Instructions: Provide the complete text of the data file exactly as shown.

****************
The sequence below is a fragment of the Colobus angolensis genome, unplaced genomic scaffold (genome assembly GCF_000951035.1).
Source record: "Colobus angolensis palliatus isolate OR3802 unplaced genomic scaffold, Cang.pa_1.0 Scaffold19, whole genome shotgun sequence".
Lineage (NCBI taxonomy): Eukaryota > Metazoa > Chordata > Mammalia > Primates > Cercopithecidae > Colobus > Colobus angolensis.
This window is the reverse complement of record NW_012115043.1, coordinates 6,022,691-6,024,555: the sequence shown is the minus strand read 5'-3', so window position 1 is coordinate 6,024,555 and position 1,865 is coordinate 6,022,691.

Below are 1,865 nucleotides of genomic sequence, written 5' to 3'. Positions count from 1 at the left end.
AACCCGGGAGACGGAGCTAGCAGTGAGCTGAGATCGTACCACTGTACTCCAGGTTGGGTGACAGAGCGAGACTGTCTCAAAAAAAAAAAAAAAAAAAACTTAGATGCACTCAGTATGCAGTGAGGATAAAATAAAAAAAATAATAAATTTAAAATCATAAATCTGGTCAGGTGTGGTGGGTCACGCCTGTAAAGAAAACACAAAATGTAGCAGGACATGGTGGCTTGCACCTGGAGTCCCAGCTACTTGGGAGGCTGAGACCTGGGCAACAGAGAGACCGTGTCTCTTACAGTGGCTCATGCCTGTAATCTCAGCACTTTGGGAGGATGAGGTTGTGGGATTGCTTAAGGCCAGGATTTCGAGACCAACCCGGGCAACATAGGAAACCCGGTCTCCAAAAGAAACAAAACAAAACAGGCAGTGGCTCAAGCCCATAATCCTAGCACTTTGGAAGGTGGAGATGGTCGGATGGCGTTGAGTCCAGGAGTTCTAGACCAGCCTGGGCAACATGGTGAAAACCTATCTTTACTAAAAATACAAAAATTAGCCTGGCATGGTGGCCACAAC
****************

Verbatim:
The sequence below is a fragment of the Colobus angolensis genome, unplaced genomic scaffold (genome assembly GCF_000951035.1).
Source record: "Colobus angolensis palliatus isolate OR3802 unplaced genomic scaffold, Cang.pa_1.0 Scaffold19, whole genome shotgun sequence".
Lineage (NCBI taxonomy): Eukaryota > Metazoa > Chordata > Mammalia > Primates > Cercopithecidae > Colobus > Colobus angolensis.
This window is the reverse complement of record NW_012115043.1, coordinates 6,022,691-6,024,555: the sequence shown is the minus strand read 5'-3', so window position 1 is coordinate 6,024,555 and position 1,865 is coordinate 6,022,691.

Below are 1,865 nucleotides of genomic sequence, written 5' to 3'. Positions count from 1 at the left end.
AACCCGGGAGACGGAGCTAGCAGTGAGCTGAGATCGTACCACTGTACTCCAGGTTGGGTGACAGAGCGAGACTGTCTCAAAAAAAAAAAAAAAAAAAACTTAGATGCACTCAGTATGCAGTGAGGATAAAATAAAAAAAATAATAAATTTAAAATCATAAATCTGGTCAGGTGTGGTGGGTCACGCCTGTAAAGAAAACACAAAATGTAGCAGGACATGGTGGCTTGCACCTGGAGTCCCAGCTACTTGGGAGGCTGAGACCTGGGCAACAGAGAGACCGTGTCTCTTACAGTGGCTCATGCCTGTAATCTCAGCACTTTGGGAGGATGAGGTTGTGGGATTGCTTAAGGCCAGGATTTCGAGACCAACCCGGGCAACATAGGAAACCCGGTCTCCAAAAGAAACAAAACAAAACAGGCAGTGGCTCAAGCCCATAATCCTAGCACTTTGGAAGGTGGAGATGGTCGGATGGCGTTGAGTCCAGGAGTTCTAGACCAGCCTGGGCAACATGGTGAAAACCTATCTTTACTAAAAATACAAAAATTAGCCTGGCATGGTGGCCACAAC